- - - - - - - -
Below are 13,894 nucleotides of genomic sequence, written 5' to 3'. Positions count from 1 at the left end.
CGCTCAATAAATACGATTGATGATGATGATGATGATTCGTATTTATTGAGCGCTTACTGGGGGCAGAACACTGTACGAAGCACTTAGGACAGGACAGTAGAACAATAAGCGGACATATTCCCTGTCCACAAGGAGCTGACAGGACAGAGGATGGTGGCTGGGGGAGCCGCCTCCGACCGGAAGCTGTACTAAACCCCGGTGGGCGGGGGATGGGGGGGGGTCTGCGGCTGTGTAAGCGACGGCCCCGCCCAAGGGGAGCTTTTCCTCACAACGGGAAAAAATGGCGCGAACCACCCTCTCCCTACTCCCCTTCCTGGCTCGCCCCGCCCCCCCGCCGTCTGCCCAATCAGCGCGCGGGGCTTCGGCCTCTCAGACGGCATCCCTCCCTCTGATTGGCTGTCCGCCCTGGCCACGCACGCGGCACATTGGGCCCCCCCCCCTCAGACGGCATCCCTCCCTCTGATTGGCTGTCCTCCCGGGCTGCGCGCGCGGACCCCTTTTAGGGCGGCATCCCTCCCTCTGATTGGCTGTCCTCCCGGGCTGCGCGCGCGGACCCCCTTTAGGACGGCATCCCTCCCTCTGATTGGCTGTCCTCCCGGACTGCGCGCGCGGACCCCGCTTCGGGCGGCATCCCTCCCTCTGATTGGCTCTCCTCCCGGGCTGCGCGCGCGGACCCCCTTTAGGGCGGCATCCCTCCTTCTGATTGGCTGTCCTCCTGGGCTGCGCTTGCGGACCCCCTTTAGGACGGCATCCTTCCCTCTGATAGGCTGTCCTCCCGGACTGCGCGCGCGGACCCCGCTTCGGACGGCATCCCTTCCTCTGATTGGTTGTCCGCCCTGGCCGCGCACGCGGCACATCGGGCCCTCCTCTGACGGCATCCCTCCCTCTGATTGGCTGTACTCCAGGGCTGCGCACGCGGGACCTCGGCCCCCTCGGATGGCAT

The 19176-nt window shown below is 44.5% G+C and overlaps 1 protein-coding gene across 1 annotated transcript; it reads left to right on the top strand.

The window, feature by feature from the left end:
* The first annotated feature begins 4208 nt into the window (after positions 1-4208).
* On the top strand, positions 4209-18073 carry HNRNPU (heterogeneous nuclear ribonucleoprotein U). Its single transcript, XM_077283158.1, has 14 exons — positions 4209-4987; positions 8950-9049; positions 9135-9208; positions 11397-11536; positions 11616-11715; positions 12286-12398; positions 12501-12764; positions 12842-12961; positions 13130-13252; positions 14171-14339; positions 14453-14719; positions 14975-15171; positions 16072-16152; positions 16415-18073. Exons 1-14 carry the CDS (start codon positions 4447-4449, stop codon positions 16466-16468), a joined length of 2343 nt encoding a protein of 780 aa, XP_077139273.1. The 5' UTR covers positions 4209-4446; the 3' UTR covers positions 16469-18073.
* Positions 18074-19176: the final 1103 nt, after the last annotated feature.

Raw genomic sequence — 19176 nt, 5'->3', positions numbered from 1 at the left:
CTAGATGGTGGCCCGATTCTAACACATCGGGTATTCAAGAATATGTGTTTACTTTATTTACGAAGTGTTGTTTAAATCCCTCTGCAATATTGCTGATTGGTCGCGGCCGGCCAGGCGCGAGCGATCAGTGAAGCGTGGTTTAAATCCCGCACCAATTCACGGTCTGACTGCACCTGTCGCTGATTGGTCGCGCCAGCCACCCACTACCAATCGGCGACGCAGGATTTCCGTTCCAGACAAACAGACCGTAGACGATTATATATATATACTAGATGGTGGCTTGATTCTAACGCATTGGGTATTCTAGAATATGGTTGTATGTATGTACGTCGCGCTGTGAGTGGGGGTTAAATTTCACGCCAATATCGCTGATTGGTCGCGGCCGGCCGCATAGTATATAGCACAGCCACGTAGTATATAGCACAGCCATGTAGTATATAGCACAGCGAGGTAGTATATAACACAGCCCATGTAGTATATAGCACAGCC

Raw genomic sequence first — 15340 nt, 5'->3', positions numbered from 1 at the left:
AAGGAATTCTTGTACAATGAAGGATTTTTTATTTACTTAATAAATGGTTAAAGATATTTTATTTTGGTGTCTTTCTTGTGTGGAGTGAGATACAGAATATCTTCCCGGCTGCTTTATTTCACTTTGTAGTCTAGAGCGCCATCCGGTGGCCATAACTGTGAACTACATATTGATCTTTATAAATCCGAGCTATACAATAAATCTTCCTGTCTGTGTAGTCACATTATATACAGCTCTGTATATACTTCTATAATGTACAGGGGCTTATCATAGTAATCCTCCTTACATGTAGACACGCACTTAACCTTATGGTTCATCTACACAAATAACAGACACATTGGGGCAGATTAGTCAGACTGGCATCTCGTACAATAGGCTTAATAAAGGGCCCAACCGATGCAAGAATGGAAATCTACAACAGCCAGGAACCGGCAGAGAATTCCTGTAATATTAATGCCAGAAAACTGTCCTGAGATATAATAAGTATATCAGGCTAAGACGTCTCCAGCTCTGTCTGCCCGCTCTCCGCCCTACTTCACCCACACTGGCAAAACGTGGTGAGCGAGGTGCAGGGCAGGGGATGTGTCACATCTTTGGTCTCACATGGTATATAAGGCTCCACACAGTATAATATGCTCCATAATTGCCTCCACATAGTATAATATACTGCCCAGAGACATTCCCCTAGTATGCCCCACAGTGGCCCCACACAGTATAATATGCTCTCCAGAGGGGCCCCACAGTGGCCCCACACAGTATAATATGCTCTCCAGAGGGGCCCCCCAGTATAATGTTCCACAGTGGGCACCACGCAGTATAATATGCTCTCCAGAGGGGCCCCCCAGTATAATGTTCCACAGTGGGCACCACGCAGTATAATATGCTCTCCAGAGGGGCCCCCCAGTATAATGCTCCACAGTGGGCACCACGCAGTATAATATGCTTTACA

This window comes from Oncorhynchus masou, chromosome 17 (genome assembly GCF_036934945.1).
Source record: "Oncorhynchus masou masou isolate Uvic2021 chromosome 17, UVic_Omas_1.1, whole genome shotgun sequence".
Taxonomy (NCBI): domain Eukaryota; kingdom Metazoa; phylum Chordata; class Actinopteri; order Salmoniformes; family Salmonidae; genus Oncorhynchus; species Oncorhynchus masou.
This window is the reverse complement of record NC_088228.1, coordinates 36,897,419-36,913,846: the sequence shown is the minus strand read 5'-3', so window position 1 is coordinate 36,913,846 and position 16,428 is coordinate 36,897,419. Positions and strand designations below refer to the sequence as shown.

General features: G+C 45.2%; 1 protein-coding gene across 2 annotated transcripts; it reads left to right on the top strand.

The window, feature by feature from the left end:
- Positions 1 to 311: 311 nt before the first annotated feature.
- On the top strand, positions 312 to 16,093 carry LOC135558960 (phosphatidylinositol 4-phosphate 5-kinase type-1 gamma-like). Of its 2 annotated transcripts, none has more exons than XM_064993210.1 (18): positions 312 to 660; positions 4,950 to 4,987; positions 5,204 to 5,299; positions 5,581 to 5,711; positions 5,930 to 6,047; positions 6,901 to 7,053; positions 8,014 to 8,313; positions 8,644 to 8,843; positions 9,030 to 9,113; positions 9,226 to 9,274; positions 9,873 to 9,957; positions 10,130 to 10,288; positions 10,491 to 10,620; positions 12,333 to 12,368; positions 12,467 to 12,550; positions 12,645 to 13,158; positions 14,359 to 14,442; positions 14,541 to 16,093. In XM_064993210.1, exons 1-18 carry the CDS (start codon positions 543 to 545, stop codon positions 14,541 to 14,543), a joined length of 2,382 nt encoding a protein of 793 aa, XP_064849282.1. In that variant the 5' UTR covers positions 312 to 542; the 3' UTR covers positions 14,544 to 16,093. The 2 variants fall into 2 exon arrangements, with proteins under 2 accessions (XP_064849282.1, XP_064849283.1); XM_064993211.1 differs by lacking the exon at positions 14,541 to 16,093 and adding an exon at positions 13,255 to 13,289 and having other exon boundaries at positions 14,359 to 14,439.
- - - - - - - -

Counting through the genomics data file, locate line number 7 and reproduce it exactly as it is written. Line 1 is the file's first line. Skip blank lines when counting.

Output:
* Positions 18074-19176: the final 1103 nt, after the last annotated feature.